Hadassah

Book Review: ALL THE RIVERS

Friday, Dec 29 2017

Book Review: ALL THE RIVERS
      By Dorit Rabinyan
Translated by Jessica Cohen

Introduction 
All the Rivers is a love story between an Israeli woman and a Palestinian man, set in New York City not long after 9/11. The lovers briefly set aside their political differences and engage in a six-month love affair that is both passionate and intense. Narrated by the woman, Liat, the novel is loosely based on Rabinyan’s own experience and, in fact, the novel is dedicated to a former lover, the late artist, Hassan Hourani.

Although the novel was an immediate best seller in Israel and was named one of the ten best books of the year by Ha’aretz newspaper, in January 2016 All the Rivers became the center of a political scandal when the Ministry of Education banned the book from Israel’s high school curriculum.

The Author 
Born in Israel to an Iranian-Jewish family, Dorit Rabinyan published two other novels before writing All the Rivers. Both Persian Brides and A Strand of a Thousand Pearls were international best sellers that were each translated into fifteen languages.

Rabinyan is the recipient of the Itzhak Vinner Prize, the ACUM Award, The Prime Minister’s Prize and the Jewish Wingate Quarterly Award (London). In 2015, All the Rivers was awarded the prestigious Bernstein Award for Literature.

The Translator
Jessica Cohen is a freelance translator who translates contemporary Israeli prose, poetry, and other creative works. A graduate of The Hebrew University of Jerusalem where she earned a BA in English Literature, Cohen’s translations include David Grossman’s To The End of the Land and works by other major Israeli writers including Etgar Keret, Rutu Modan, Ronit Matalon, Amir Gutfreund, and Dorit Rabinyan. A past board member of the American Literary Translators Association, Cohen has served as a judge for the National Translation Award. Born in England but raised in Jerusalem, Jessica Cohen now lives in Colorado.

Characters and Plot 
When Liat and Hilmi first meet on a cold, wintry day in a coffee shop in Greenwich Village, they strike an instant rapport. Discussing the facts that have brought each of them to New York--Hilmi, a Palestinian, to paint, and Liat, an Israeli, to work and study as a translator--they experience immediate chemistry and find commonalities. She indicates that she is often mistaken for an Arab, Indian or Pakistani and he says it “happens to me all the time, too”. From there, their romance takes off like a shot and they spend nearly every waking hour together over the course of their six month courtship.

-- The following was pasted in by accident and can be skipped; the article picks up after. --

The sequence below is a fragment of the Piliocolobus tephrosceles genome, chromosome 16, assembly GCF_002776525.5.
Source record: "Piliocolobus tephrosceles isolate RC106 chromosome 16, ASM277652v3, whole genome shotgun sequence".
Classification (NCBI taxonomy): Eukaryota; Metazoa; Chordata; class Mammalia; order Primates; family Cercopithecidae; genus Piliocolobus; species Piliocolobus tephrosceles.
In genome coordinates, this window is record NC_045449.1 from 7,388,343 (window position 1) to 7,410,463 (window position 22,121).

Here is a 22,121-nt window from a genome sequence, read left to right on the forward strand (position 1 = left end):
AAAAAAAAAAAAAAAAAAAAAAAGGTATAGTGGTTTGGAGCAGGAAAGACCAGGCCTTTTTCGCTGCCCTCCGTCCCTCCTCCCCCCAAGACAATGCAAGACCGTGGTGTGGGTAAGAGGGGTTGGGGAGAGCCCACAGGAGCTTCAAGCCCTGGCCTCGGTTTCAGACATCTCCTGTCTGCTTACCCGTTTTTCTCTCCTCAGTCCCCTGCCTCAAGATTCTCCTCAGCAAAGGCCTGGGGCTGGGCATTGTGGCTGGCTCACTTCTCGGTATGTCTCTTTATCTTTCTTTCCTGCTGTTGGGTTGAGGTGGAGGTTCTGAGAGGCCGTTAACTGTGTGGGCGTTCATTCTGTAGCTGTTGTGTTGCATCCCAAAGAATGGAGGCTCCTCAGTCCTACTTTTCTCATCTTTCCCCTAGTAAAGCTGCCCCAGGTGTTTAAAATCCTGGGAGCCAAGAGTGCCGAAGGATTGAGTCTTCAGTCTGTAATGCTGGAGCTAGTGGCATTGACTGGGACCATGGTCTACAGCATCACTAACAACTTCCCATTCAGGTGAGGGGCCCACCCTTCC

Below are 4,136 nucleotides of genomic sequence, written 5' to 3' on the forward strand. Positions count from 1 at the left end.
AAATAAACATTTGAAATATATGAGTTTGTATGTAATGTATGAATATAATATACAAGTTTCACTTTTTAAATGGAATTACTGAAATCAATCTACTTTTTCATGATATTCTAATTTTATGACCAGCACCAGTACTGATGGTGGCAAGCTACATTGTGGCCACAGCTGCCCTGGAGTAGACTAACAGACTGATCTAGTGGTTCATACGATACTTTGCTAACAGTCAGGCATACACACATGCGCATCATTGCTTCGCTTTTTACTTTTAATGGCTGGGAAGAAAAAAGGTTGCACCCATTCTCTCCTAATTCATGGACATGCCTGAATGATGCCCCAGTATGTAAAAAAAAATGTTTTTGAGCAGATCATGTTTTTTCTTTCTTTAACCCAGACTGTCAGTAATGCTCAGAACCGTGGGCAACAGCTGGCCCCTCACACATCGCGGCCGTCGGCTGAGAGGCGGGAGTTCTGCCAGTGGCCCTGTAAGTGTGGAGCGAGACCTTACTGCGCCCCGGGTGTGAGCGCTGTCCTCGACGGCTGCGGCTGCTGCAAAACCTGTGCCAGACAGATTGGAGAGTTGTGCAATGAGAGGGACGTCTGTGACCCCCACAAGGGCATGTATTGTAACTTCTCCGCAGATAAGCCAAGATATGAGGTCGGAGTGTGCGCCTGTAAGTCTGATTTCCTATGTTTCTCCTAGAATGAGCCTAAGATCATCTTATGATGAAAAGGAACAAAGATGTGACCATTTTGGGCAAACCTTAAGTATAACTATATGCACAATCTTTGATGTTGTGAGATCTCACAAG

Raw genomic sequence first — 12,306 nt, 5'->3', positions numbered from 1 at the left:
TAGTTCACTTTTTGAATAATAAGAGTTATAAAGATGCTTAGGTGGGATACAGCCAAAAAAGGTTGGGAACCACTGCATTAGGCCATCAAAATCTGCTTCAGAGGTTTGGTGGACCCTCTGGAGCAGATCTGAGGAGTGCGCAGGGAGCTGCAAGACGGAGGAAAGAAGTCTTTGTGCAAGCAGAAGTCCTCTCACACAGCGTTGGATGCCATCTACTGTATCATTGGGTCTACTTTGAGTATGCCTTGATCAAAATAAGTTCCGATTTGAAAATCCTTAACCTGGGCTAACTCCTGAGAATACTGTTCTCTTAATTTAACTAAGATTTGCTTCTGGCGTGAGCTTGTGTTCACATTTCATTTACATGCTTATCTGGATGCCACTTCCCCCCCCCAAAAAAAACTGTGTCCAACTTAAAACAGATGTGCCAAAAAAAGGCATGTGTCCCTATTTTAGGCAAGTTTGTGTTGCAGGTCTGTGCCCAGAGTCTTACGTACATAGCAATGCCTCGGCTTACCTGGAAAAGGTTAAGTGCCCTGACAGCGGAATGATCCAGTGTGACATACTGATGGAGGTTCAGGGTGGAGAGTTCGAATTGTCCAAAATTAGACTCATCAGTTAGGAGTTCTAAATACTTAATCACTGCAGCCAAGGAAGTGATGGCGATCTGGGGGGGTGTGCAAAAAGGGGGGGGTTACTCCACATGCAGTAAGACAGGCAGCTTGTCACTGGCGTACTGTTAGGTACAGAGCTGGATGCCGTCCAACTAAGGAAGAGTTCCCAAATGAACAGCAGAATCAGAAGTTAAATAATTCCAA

The two fall in love and, according to friends, seem perfect for each other; but Liat has said from the outset that she is returning to Israel in May. Their affair can only last six months. Ignoring the facts of their different backgrounds that would ordinarily put them at odds with each other, Dorit Rabinyan details the aspects of their relationship that help them, like any two people, fall in love. They talk, they have shared experiences, he gives her a nickname, they make love, they do the things people in love do.

Yet when Liat calls home to Tel Aviv, she makes sure Hilmi is not nearby so her parents won’t hear him in the background. When she is with him and among other Israelis, she doesn’t speak, for fear they will judge her. When Hilmi and Liat are with his brother and other Arab friends, he takes the side of his brother, rather than defending her or at least trying to find neutral ground.

At the end of six months, Hilmi puts Liat in a cab to take her to the airport. They embrace and whisper meaningful goodbyes. She is returning to Tel Aviv and he will spend the summer in Ramallah. The irony that they will be about an hour apart (by car) yet a world apart by cultural standards is not lost on anyone.

For Thought and Discussion